Occasionally, the area of a bruise will become firm and may actually start increasing in size instead of going away. The bruise may also continue to be painful. There are two major causes for a bruise that gets worse. First, if a large collection of blood is formed under the skin or in the muscle, the body may wall the blood off causing what is called a hematoma. A hematoma is nothing more than a small pool of blood. Hematomas may need to be drained by a healthcare professional.
Getting prompt medical treatment and following a doctor's advice about rehabilitation can help an individual avoid serious medical complications that occasionally result from deep muscle contusions and bruises. These complications include compartment syndrome and myotosis ossificans.
Compartment syndrome: In certain cases, rapid bleeding may cause extremely painful swelling within the muscle group of the arm, leg, foot, or buttock. The build-up of pressure from fluids several hours after a contusion injury can disrupt blood flow and prevent nourishment from reaching the muscle group underneath the bruise. Compartment syndrome may require urgent surgery to drain the excess fluids.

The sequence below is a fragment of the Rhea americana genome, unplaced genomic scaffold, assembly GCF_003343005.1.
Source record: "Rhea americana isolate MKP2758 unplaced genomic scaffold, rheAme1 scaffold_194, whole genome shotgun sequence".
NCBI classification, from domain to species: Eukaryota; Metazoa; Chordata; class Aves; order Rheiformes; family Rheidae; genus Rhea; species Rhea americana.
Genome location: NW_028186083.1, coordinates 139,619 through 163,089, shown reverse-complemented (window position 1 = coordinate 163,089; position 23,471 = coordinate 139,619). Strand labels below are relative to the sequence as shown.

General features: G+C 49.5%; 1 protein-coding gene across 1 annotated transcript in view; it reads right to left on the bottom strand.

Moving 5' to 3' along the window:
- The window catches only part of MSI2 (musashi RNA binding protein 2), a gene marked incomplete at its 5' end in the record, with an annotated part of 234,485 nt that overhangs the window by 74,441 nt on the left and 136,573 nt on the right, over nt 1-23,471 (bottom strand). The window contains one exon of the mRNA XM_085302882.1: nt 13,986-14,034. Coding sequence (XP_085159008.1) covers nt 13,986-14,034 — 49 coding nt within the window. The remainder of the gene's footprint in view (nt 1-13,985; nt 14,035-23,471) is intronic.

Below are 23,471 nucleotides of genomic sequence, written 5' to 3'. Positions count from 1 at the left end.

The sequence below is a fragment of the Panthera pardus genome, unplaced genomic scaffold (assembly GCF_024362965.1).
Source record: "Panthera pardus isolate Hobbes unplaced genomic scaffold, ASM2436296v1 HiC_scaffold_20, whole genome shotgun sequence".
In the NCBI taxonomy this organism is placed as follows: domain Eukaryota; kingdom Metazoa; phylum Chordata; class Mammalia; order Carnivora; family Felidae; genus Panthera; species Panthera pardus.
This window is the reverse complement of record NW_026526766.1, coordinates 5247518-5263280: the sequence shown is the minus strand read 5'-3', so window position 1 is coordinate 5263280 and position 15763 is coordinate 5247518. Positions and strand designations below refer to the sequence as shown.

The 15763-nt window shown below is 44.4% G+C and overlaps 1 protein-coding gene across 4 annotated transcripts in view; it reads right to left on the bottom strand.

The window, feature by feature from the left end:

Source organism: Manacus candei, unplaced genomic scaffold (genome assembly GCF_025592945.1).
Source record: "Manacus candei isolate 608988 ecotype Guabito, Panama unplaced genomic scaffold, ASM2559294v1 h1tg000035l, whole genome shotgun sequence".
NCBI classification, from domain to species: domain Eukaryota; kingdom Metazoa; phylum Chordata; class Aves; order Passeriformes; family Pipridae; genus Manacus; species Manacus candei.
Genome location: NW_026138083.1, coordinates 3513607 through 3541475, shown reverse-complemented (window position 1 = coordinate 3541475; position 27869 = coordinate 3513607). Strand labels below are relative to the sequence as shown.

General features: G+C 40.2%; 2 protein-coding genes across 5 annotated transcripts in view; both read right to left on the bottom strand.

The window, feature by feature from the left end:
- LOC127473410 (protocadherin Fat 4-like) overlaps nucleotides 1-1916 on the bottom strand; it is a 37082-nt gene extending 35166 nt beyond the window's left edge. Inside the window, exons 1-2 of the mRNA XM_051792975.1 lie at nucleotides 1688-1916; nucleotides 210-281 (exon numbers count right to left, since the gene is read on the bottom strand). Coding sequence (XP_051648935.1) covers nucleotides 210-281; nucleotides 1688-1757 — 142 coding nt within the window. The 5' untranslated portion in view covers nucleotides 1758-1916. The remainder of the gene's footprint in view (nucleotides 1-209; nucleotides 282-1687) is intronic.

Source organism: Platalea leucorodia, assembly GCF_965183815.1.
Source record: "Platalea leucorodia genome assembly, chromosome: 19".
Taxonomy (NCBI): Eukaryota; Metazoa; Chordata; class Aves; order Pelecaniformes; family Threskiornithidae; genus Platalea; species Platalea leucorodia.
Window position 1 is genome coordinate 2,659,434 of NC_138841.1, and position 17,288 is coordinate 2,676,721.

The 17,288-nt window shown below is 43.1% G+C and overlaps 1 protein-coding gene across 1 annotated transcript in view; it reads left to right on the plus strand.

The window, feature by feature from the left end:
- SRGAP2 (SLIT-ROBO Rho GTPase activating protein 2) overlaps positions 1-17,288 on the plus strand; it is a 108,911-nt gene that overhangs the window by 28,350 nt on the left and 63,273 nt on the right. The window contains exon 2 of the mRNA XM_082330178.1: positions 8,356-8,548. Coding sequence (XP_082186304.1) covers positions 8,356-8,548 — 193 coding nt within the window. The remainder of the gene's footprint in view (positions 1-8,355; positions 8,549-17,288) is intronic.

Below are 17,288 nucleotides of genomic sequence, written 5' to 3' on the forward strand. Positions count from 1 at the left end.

Myositis ossificans: Myositis ossificans is a condition in which the bruised muscle grows bone instead of new muscle cells. Young athletes who try to rehabilitate a severe contusion too quickly sometimes develop this condition. Symptoms may include mild to severe pain that does not go away and swelling at the injury site. Abnormal bone formations can also reduce flexibility. Vigorous stretching exercises may make the condition worse. Rest, ice, compression, and elevation to reduce inflammation will usually help. Gentle stretching exercises may be used to improve flexibility. Surgery is rarely required.
You should read product labels, and discuss all therapies with a qualified healthcare provider. Natural Standard information does not constitute medical advice, diagnosis, or treatment.
Copyright © 2012 by Natural Standard Research Collaboration. All Rights Reserved.